DONNA: Like gas just seeping out. Toxic something…
STEPHEN: It does. And we aren’t even aware of it. It just happens, and then when we lose it… And then, when we try to get it back, there is a kind of sorrow that enters, as well. I realized that after my first opening experience, I started reading the Christian saints. Even the greatest one. The near greatest one. Not the greatest one like Meister Eckhart, but the next level, like St. Teresa and John of the Cross. Where they are constantly longing for God’s presence… and getting their experiences of divine love and static experiences.
But then, they lose it. And then, they long for it. And they try to get it back. And maybe it will happen. Maybe it won’t. Maybe two years will go by, and maybe five years will go by. And it’s a state of constant longing, which then, is then spiritualized into something that is an achievement. But it’s not. Longing is a mode of suffering.
The long and the short of it is that unless we find some way through meditation or self-inquiry… through The Work, to address these unavailable thoughts that we are believing, we are going to be sucked back into our suffering.
DONNA: That is fascinating. Let me make sure I understand this because that is extremely rich and useful at the same time. Replacing the negative with the positive doesn’t work because as I do that, there is a kind of longing. There is a kind of grasping for that intent to replace. And as long as I’m reaching and grabbing… that “efforting”, to use that kind of Law of Attraction terminology, which I also love, creates a kind of suffering?
STEPHEN: Yes, and let me be a little clearer and more explicit. There are two things here. And I was talking about people who have an enlightenment experience, which happens from time to time and it isn’t unusual… Perhaps during a long Zen retreat. People will have kensho experiences, as they call it in the Japanese Zen tradition, which is a glimpse of reality. It’s only a glimpse, but its life changing.
So, that’s what I was talking about when I was talking about two weeks of bliss and then the underworld creeps back. The replacing of negative thoughts with positive thoughts is not an enlightenment experience. It’s a total effort experience and it may or may not provide any insight. For one thing, it’s not possible. You can try to replace negative thoughts with positive thoughts, but you won’t believe the positive thoughts. Because the negative thoughts… if they are not questioned… are still there. You are still believing them, even though you are trying with all your might not to believe them.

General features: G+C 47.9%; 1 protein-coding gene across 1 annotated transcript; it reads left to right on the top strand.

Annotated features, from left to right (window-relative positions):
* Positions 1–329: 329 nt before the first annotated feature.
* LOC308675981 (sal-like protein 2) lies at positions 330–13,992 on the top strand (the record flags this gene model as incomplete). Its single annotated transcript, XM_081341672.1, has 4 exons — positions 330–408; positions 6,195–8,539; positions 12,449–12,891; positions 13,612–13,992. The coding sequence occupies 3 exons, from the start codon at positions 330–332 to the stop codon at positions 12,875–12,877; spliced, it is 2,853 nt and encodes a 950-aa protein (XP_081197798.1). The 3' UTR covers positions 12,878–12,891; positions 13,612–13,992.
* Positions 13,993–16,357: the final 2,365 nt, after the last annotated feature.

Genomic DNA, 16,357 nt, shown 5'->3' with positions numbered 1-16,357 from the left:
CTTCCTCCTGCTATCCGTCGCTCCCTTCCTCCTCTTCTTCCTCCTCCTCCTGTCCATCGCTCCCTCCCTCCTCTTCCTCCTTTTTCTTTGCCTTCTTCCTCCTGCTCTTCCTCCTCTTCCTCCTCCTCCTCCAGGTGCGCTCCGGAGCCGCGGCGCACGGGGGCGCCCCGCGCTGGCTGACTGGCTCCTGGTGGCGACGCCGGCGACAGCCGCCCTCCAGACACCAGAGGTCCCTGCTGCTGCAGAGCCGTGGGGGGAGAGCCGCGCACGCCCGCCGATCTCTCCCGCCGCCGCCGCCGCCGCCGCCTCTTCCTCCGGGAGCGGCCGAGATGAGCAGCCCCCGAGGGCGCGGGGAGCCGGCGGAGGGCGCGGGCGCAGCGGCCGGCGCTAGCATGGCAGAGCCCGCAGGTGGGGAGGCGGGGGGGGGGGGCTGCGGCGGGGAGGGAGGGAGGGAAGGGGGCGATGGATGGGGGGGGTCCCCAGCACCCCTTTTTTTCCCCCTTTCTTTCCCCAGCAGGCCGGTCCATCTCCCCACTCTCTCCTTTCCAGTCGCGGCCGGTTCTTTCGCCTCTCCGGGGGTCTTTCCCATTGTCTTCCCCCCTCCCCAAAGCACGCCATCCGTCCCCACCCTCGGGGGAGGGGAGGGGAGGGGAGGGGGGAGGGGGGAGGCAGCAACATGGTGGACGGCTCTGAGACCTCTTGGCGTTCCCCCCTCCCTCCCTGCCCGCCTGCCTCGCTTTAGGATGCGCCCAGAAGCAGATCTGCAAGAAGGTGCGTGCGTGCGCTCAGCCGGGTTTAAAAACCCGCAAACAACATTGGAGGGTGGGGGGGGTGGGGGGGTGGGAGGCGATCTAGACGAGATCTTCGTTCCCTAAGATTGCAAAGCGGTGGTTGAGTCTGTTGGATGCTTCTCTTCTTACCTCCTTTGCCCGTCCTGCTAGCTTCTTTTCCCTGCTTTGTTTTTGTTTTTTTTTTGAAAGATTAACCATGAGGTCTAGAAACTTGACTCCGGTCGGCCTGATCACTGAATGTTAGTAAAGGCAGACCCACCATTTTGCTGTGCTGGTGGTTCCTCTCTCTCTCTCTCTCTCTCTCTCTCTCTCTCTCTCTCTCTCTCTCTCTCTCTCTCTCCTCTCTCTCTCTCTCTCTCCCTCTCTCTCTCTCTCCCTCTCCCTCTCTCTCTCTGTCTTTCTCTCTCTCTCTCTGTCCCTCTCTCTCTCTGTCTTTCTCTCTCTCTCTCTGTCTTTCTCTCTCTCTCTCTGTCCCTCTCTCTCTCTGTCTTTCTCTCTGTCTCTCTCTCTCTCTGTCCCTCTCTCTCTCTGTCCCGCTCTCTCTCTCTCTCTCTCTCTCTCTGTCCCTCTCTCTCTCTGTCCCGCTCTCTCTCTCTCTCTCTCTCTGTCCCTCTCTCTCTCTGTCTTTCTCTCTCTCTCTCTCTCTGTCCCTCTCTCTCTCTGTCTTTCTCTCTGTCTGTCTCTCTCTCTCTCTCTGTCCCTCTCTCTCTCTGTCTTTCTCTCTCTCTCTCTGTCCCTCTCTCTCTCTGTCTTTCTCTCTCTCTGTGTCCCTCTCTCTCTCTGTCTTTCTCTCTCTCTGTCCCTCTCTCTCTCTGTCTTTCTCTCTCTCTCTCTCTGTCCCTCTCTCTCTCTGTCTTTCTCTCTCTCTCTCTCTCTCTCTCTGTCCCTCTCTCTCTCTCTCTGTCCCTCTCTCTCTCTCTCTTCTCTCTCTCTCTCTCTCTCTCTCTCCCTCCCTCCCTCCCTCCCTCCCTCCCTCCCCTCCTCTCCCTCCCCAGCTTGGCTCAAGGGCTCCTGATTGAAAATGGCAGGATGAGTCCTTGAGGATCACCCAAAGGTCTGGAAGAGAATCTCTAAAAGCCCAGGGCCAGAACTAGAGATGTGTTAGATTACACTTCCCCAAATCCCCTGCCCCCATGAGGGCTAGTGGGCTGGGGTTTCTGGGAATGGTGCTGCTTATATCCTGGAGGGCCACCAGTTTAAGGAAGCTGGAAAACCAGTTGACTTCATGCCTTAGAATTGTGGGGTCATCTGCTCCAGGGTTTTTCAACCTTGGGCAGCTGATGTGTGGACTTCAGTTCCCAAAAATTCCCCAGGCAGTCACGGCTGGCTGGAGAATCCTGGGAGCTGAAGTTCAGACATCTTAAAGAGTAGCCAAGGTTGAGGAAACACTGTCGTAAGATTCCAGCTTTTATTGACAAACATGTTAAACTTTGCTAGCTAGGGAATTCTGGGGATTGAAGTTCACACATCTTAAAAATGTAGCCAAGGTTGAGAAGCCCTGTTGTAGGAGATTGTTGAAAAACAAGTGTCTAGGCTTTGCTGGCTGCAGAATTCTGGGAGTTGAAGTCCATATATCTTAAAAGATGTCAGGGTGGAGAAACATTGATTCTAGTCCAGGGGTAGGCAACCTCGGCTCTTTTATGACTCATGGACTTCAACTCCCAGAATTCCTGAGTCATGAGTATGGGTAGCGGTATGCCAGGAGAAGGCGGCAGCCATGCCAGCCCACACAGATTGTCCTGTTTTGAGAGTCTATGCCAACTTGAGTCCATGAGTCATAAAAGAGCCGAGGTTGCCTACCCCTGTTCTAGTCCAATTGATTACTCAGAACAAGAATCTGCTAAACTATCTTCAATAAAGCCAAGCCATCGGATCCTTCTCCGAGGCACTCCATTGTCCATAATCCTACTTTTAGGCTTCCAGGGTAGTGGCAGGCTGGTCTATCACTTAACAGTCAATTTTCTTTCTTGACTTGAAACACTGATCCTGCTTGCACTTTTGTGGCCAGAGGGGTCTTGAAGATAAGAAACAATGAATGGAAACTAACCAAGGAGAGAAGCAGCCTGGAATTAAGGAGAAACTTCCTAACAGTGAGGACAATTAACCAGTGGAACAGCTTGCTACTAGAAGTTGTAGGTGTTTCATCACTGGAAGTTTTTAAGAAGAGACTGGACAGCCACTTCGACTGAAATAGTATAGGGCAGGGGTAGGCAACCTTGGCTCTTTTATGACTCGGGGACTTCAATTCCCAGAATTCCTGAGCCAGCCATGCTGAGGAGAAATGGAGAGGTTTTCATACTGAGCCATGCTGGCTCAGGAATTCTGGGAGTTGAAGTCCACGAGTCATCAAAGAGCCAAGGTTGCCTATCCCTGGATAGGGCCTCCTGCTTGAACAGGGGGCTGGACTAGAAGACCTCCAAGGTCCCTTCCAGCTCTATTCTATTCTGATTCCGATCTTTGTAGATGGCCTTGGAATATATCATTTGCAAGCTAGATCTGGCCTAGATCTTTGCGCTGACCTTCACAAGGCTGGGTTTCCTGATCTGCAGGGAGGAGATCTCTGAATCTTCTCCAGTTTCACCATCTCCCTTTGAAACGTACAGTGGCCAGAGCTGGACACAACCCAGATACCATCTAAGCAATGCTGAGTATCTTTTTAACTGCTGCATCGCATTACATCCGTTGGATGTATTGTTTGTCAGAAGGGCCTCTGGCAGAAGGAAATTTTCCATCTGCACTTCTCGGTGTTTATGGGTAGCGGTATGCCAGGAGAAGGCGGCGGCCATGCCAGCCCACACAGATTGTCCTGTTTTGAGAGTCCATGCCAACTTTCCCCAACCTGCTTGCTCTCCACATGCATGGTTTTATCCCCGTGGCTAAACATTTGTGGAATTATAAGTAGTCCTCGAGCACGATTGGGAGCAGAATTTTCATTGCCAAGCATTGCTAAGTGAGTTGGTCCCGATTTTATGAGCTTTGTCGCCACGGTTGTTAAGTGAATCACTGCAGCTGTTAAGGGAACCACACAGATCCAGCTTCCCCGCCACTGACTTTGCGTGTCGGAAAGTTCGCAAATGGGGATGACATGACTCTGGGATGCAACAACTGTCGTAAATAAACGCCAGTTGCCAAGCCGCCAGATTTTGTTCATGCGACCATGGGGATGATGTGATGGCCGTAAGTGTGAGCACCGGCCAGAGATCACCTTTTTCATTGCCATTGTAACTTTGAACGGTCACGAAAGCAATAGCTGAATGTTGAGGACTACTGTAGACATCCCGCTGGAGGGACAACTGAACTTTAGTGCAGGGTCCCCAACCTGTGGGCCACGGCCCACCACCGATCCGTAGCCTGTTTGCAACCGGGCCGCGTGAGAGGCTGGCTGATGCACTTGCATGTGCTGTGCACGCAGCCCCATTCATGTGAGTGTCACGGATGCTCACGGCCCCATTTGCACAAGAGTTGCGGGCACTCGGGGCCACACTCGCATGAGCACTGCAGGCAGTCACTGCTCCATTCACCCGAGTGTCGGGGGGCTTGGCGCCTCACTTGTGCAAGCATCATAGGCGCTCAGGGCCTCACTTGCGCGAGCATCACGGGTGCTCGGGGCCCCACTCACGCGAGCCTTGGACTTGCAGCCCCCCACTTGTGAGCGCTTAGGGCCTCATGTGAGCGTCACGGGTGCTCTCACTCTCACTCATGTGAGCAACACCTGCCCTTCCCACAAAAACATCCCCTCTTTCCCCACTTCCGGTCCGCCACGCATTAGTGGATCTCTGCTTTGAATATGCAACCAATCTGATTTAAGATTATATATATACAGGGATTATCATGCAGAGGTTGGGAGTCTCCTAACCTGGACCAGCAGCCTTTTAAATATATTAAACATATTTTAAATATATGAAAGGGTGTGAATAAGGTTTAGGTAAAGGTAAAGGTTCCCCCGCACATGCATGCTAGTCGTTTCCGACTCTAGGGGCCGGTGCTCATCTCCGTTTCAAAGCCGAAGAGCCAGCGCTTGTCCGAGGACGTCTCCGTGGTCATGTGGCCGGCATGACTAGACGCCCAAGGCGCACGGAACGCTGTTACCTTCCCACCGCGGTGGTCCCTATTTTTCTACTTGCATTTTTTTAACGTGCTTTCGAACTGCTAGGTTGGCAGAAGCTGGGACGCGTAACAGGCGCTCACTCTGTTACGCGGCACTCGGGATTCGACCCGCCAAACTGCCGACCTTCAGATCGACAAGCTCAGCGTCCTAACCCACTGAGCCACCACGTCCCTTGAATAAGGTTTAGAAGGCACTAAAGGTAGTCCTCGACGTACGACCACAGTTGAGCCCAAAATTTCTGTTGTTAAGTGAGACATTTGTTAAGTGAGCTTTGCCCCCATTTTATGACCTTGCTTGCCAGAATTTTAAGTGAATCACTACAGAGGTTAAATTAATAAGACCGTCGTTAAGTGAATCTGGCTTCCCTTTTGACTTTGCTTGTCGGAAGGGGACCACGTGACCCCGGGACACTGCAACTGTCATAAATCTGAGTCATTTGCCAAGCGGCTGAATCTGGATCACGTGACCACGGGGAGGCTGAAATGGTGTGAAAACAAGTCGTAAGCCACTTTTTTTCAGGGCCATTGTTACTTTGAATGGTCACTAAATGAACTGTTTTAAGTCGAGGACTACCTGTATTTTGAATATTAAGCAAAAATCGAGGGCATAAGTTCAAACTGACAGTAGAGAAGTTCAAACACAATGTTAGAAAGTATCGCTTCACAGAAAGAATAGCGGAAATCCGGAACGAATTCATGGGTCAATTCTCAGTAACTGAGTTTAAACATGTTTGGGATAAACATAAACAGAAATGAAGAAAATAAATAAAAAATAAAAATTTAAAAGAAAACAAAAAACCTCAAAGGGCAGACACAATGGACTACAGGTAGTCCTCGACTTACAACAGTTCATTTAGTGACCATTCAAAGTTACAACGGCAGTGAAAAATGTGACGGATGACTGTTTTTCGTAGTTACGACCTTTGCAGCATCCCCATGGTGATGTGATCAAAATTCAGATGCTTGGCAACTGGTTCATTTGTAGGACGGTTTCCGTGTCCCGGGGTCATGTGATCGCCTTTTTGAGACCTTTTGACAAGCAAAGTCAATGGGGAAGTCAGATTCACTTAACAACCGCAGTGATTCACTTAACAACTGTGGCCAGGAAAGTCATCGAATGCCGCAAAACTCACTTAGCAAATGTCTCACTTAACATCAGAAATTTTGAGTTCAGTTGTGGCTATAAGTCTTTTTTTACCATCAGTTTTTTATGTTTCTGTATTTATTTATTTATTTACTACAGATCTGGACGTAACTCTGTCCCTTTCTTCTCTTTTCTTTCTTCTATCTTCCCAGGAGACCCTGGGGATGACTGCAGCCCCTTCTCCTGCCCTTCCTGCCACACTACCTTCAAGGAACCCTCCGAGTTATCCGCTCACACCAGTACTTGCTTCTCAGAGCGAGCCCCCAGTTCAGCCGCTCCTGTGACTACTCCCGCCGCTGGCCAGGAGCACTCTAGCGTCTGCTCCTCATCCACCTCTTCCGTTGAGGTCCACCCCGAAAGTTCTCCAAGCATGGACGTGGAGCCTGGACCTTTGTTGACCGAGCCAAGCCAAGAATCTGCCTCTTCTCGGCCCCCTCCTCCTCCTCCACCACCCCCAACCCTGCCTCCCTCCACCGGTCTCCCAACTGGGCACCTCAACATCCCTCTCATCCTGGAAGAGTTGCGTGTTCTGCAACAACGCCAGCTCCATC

So, all of these positive thinking practices, beginning with old books like The Power of Positive Thinking… they may be helpful in a short-term sense… in a relatively shallow sense… people will be benefited from them, but they are very superficial. And those negative thoughts are still going to be circulating around, consciously or unconsciously. So, these are two slightly different things I am talking about. But, even with the enlightenment experience… the negative thoughts are still somewhere untouched, and they need to be addressed.
DONNA: That recalls the importance of sitting with our emotions, which we hear a lot about in today’s kind of spiritual parlance. We have to sit and be with whatever we are feeling. Even the negative stuff. Does that mean there isn’t a kind of wisdom in reaching for the better feeling or thought?
STEPHEN: No, there is a natural sense, with all of us, of wanting to be happy. That’s given at birth. And so, avoiding the negative and reaching for the positive is natural.
DONNA: To feel better.
STEPHEN: It’s a natural reaction, but it never works, as we were saying before. What a more effective, and I would even say mature way of going about it is… Again, as Katie says, to look at any negative emotion, quote unquote, like anger or sadness, as a temple bell to tell us that we are off. That we are believing something that is not true. And this gives us an additional step in the process. Let me say it this way: Instead of trying to push away negative thoughts and trying to reach for positive thoughts… you know, the Buddha, in his first truth, talked about this… and his second noble truth… Suffering is something that is part of our reality and we need to acknowledge it and be with it. That’s the first noble truth. The second noble truth is the cause of suffering. According to the Buddha, it’s reaching after pleasure… it’s an impetus or desire for something that we are not. So, this can also be a desire for positive thoughts. That is, in itself, suffering.